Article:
First UK cases of previously rare disease reported in gay men
[Lymphogranuloma venereum in the United Kingdom Sex Transm Infect 2005; 81: 97-8]
The first UK cases of a previously rare disease have been reported in gay men, reveals an editorial in the journal Sexually Transmitted Infections.
Lymphograunuloma venereum (LGV) is a genital/anogenital bacterial infection caused by a particularly invasive strain of Chlamydia trachomatis.
It was considered relatively rare until 2003, when around 100 cases were reported in gay men in Rotterdam in the Netherlands, most of whom were also HIV positive or had other sexually transmitted infections, including hepatitis C.
Since then outbreaks have been reported in Antwerp, Belgium, Hamburg, Germany, and Paris, France. Cases have also been reported in Sweden, and most recently in several US cities, including New York, San Francisco, and Atlanta.
Last year, one of the UK's leading HIV charities, The Terrence Higgins Trust, and the Health Protection Agency, which monitors cases of the disease, took steps to alert clinicians and those most at risk to the spread of the infection.
In January 2005, the first 24 cases were reported in the UK, mostly from sexual health clinics in London. All were in gay men, 17 of whom were HIV positive. Four also had hepatitis C infection.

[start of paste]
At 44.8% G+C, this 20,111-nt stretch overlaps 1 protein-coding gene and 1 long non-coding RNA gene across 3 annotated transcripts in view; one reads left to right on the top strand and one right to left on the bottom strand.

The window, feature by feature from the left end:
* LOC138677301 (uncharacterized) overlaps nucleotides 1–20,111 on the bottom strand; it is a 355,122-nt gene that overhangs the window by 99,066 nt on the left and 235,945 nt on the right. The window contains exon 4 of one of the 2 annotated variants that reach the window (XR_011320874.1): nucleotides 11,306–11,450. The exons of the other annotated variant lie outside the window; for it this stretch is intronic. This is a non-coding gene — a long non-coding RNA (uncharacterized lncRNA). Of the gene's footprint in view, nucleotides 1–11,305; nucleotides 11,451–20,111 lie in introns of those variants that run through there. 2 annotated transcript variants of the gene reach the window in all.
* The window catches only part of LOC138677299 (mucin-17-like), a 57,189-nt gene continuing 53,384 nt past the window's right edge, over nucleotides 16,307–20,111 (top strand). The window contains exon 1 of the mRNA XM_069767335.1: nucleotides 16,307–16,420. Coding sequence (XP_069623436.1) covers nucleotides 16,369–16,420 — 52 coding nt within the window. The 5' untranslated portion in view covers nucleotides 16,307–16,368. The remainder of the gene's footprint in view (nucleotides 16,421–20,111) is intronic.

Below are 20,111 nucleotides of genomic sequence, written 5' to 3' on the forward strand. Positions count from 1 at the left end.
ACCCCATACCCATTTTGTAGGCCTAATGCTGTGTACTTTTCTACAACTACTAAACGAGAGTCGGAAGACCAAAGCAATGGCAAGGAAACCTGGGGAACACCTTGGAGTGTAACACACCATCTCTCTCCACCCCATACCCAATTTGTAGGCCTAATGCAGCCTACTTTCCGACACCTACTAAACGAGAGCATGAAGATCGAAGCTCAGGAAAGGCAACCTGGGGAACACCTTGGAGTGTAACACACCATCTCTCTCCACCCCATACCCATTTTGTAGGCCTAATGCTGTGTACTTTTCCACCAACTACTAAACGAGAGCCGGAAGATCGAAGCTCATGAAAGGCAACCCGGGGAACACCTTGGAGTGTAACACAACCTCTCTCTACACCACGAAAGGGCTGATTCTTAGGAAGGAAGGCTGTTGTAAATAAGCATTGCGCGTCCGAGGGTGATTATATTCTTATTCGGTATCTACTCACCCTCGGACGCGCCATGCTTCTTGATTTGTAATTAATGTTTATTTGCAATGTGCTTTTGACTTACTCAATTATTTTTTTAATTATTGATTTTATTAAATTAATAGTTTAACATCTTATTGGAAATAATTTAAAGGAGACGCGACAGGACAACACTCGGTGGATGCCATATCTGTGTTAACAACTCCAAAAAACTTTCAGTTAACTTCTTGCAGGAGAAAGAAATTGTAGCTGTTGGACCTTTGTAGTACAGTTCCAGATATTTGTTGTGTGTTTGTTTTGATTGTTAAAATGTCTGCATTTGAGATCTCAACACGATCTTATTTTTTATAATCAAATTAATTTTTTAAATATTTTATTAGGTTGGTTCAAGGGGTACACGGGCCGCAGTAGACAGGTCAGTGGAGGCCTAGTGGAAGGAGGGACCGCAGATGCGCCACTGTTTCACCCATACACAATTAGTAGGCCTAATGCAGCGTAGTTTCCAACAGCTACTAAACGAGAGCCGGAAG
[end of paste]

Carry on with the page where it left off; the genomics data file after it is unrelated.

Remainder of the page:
Five thought they had caught the infection in mainland Europe, while the others said they had become infected in the UK. By mid February, a total of 34 cases had been reported.
The infection usually manifests as an ulcer or papule, and symptoms usually include rectal inflammation (proctitis), rectal pain and bleeding, straining, constipation and abdominal pain. The infection may also be accompanied by fever and malaise.
These can be treated with a three week course of antibiotics.
But sometimes the primary ulcer goes unnoticed, and if left untreated, this can progress to chronic infection with the formation of skin pouches (fistulas), abscesses, and narrowing of the anus as well as problems with the lymphatic system.
In these cases, surgery is often necessary.
The authors suspect that the problem has been present for some time in the UK, with many cases going undiagnosed.
Source: Eurekalert & othersLast reviewed: By John M. Grohol, Psy.D. on 21 Feb 2009
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